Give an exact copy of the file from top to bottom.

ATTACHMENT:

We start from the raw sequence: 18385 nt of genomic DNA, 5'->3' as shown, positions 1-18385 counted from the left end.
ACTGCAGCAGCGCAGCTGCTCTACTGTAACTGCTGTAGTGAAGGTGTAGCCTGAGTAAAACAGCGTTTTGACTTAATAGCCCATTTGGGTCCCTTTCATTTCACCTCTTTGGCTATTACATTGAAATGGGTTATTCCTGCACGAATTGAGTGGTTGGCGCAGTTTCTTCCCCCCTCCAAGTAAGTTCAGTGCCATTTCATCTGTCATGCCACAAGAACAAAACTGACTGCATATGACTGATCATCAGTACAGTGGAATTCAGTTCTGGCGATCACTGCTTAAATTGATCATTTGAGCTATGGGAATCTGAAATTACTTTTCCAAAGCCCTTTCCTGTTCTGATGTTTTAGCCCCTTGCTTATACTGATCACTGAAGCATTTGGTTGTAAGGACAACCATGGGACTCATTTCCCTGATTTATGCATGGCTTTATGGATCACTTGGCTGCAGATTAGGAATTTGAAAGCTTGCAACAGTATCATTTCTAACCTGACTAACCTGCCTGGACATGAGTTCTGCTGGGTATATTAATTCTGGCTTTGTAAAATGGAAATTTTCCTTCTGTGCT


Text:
We start from the raw sequence: 18385 nt of genomic DNA, 5'->3' as shown, positions 1-18385 counted from the left end.
ACTGCAGCAGCGCAGCTGCTCTACTGTAACTGCTGTAGTGAAGGTGTAGCCTGAGTAAAACAGCGTTTTGACTTAATAGCCCATTTGGGTCCCTTTCATTTCACCTCTTTGGCTATTACATTGAAATGGGTTATTCCTGCACGAATTGAGTGGTTGGCGCAGTTTCTTCCCCCCTCCAAGTAAGTTCAGTGCCATTTCATCTGTCATGCCACAAGAACAAAACTGACTGCATATGACTGATCATCAGTACAGTGGAATTCAGTTCTGGCGATCACTGCTTAAATTGATCATTTGAGCTATGGGAATCTGAAATTACTTTTCCAAAGCCCTTTCCTGTTCTGATGTTTTAGCCCCTTGCTTATACTGATCACTGAAGCATTTGGTTGTAAGGACAACCATGGGACTCATTTCCCTGATTTATGCATGGCTTTATGGATCACTTGGCTGCAGATTAGGAATTTGAAAGCTTGCAACAGTATCATTTCTAACCTGACTAACCTGCCTGGACATGAGTTCTGCTGGGTATATTAATTCTGGCTTTGTAAAATGGAAATTTTCCTTCTGTGCT